A checkox appears at the bottom of a page on which the user has entered credit card and contact details.
We know that people tend to read only the first few words in any line or paragraph when scanning, and that scanning is a typical reading pattern when reading on the web, and particularly when filling in forms.
Since it’s immediately below a set of terms and conditions, it seems to me likely that many people will interpret the checkbox as meaning “I agree to the terms and conditions”, rather than reading the entire sentence attentively and understanding that it’s granting permission to PayPal to send marketing emails. (Without testing, of course, this remains an assumption on my part.)
The question in my mind is whether PayPal is being deliberatly disingenuous in order to (in effect) trick people into accepting marketing emails, or whether this is just a failure to clearly communicate the purpose of the checkbox.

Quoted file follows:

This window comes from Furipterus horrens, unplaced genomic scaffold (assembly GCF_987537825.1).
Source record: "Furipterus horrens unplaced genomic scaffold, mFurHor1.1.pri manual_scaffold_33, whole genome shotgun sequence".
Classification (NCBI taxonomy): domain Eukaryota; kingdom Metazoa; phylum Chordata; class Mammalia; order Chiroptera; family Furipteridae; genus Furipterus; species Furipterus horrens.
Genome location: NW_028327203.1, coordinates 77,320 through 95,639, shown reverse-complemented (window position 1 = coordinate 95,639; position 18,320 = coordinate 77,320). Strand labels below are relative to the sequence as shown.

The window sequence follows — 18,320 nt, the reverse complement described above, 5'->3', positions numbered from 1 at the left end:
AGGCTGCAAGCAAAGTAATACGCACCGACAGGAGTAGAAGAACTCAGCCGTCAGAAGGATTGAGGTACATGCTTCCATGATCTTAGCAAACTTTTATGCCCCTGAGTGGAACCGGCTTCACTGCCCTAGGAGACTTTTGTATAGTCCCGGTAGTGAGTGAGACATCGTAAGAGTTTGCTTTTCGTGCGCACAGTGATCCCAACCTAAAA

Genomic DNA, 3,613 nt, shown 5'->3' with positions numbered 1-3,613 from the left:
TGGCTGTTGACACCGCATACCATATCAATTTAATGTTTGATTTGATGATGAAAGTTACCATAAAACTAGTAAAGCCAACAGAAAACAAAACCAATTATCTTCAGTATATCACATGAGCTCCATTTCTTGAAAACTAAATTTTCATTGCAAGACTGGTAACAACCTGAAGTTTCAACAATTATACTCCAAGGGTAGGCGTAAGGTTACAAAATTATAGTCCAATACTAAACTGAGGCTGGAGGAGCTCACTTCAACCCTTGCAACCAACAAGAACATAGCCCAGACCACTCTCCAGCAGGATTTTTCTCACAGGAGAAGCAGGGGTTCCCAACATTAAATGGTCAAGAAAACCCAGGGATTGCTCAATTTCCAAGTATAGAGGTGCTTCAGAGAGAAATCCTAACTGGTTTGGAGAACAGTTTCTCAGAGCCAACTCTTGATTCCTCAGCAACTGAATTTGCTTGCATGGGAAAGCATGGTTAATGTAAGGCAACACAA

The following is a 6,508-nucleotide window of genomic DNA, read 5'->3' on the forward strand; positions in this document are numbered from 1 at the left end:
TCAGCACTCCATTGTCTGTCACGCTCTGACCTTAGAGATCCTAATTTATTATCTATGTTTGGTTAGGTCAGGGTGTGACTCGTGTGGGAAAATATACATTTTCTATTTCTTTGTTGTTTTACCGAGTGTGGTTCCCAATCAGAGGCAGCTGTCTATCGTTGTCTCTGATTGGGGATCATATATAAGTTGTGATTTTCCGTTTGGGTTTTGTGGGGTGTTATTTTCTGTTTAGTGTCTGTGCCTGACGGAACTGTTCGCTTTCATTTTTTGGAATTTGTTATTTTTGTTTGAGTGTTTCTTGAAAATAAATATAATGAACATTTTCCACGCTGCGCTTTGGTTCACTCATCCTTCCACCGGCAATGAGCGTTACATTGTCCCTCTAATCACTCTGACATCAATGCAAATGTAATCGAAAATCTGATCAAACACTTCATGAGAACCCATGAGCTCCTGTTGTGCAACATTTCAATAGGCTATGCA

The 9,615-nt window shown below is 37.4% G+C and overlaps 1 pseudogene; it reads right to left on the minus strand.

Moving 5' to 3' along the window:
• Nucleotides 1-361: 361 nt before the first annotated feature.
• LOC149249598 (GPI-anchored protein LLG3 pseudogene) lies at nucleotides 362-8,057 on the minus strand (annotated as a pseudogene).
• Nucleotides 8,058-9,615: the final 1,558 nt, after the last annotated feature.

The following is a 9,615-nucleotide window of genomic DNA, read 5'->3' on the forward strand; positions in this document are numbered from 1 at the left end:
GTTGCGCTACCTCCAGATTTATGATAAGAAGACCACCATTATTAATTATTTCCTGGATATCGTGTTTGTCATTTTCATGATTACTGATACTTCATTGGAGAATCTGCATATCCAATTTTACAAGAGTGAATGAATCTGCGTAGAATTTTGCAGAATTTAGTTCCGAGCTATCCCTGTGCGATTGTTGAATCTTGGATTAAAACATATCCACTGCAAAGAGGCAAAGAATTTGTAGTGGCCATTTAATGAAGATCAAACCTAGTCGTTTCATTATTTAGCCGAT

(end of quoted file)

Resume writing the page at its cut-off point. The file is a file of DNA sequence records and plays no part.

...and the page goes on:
If we wanted to attribute an extra level of deviousness, we could consider the fact that by having the checkbox deselected by default, PayPal creates the appearance of complying with a common trust-related guideline of using “opt-in”, rather than “opt-out”.
My personal experience with PayPal leads me to have a high level of trust in the brand, so I’m inclined to think that it’s not deliberately misleading.
Could this issue be addressed by better wording? Or will the location of the checkbox always mean that there will be a strong assumption that it is concerned with accepting terms and conditions?